Digital pedagogy and integration of international students central themes in Hanken's upcoming national quality audit
The Academic Council coordinates Hanken’s quality management in areas of research and education. Among other things, the council has approved an updated quality policy for the university. Practicalities of quality management, and the preparation of errands on the subject are handled by the Quality Assurance Committee, chaired by Programme Director Maria Holmlund-Rytkönen. Planning Officer Katarina Valkama and Special Advisor Tove Ahlskog-Pursiainen act as the committee's secretaries.
“For example, so far we have worked on renewing Hanken’s quality manual. We see that in order to include all Hanken staff in our quality management, it is important that the goals are presented as clearly as possible”, Holmlund-Rytkönen notes.
The new quality manual, recently on the academic council’s agenda, is shorter than before and has links to other descriptions. Hopefully, it can serve as a good tool when presenting quality management at Hanken to interested external partners and new employees, as well as for helping staff who are searching for more information on different functions, regulations, and processes.
The Quality Assurance Committee also works with developing the visual material.
“Through visualizations, good practice can be presented in a compressed format. We have also worked with annual clocks, providing quick insights into recurring processes that are central to ensuring a high quality of practice at the university”, Holmlund-Rytkönen brings to the fore.
In this context, an example of quality development and visualization is the model for rewarding teaching, introduced at Hanken in 2019. The model aims to encourage, reward, and give recognition for the quality of teaching for teachers who perform well. Visually, it was brought to life through a reward- and incentive pyramid for high-quality teaching.
Strengths are developed
The audit evaluates whether the university's quality system is appropriate, well-functioning, and efficient. Compared to international accreditations (EQUIS, AACSB and AMBA), the national audit is to a greater extent focused on the organisation’s processes.
The auditing model for Finnish universities was renewed ahead of the 2018–2024 auditing round. The new model emphasizes societal impact and student-centred education.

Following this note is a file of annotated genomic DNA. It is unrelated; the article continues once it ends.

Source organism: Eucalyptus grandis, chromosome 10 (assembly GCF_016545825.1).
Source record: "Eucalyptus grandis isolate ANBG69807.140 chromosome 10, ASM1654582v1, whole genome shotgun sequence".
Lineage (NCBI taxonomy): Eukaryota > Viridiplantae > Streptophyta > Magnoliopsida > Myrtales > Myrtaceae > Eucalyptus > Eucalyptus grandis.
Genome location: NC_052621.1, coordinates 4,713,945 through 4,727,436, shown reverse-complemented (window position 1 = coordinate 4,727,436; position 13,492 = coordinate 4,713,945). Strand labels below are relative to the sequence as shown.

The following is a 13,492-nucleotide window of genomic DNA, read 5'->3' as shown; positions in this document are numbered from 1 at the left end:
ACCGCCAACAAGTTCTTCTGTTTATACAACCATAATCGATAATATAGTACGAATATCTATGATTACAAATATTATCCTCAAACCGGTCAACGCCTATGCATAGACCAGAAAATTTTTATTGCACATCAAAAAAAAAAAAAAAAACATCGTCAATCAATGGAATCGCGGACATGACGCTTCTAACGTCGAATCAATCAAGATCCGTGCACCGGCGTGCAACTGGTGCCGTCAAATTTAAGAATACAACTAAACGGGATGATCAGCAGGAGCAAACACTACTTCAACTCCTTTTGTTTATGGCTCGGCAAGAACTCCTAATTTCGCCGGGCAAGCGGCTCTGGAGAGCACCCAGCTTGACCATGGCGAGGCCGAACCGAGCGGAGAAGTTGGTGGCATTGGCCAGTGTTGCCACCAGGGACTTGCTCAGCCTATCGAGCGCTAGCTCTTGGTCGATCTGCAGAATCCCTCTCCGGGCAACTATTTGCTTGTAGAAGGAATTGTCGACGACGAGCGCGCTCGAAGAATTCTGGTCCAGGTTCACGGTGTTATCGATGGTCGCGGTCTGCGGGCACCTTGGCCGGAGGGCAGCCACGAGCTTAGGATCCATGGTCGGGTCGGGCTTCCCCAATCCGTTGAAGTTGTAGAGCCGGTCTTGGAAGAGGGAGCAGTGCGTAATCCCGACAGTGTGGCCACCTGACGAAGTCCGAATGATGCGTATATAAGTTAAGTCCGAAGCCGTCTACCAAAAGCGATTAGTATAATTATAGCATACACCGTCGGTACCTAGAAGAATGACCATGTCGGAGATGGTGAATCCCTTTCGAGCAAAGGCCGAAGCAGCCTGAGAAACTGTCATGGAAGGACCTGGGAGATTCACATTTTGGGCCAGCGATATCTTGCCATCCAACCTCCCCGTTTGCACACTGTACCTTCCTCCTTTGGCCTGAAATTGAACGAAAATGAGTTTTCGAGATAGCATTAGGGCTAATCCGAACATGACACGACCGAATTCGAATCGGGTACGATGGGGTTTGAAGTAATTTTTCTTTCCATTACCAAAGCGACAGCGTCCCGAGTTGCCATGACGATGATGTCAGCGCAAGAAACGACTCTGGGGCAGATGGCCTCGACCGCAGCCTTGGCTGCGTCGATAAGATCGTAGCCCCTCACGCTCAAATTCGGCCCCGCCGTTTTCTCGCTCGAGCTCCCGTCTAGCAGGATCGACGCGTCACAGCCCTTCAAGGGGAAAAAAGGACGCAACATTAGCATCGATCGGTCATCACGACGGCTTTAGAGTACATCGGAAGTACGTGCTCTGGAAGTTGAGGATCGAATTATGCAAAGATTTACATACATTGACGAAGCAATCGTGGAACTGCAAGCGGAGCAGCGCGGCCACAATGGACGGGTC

The audit includes an evaluation of an area chosen by the university as well as an evaluation of benchlearning. Hanken has selected support for digital pedagogy as its theme for benchlearning, which is performed within the framework of the Teaching Lab. The Learning Center at BI in Oslo acts as the partner.
“The idea behind benchlearning is to mutually share experiences and to learn from one another. Hanken has cooperated successfully with BI before, as such the choice to collaborate with BI was a natural choice in the given context”, Mikaela Krohn, Digital Education Officer, highlights.
Krohn stays in touch with BI together with Education Planning Officer Susanna Taimitarha.
“BI has a well-developed Learning Center to support teachers. They have already embarked on some ambitious projects – for example, the entire bachelor's program has been redesigned and taught consistently in mixed learning environments (blended learning). It has been great to see that both parties have seen considerable benefits from sharing experiences and learning from each other”, Taimitarha says.
As for the evaluation area of choice, Hanken has selected the integration of international students. Within the framework, Hanken International Talent™, with the aim of integrating international students to the Finnish labour market, will be renewed. A new coordinator will be hired during the spring of 2021 to embark on this process.
During 2021 the cooperation between BI and Hanken’s Teaching Lab, as well as the integration of international students will mainly continue as projects in a development phase. The quality manual is refined and will thereafter be updated continuously. Furthermore, the process for receiving feedback from students and alumni, and the reporting linked to this has been mapped out and is now being developed.
“At Hanken we are all responsible for the quality of our own work, with saying this, we also want to work for greater awareness about, and understanding of, what is being done at 'the Hanken level’. The main goal is not to pass the audit, but to develop Hanken into an even better organisation to work at, and through this pave the way for good results at all levels”, Holmlund-Rytkönen concludes.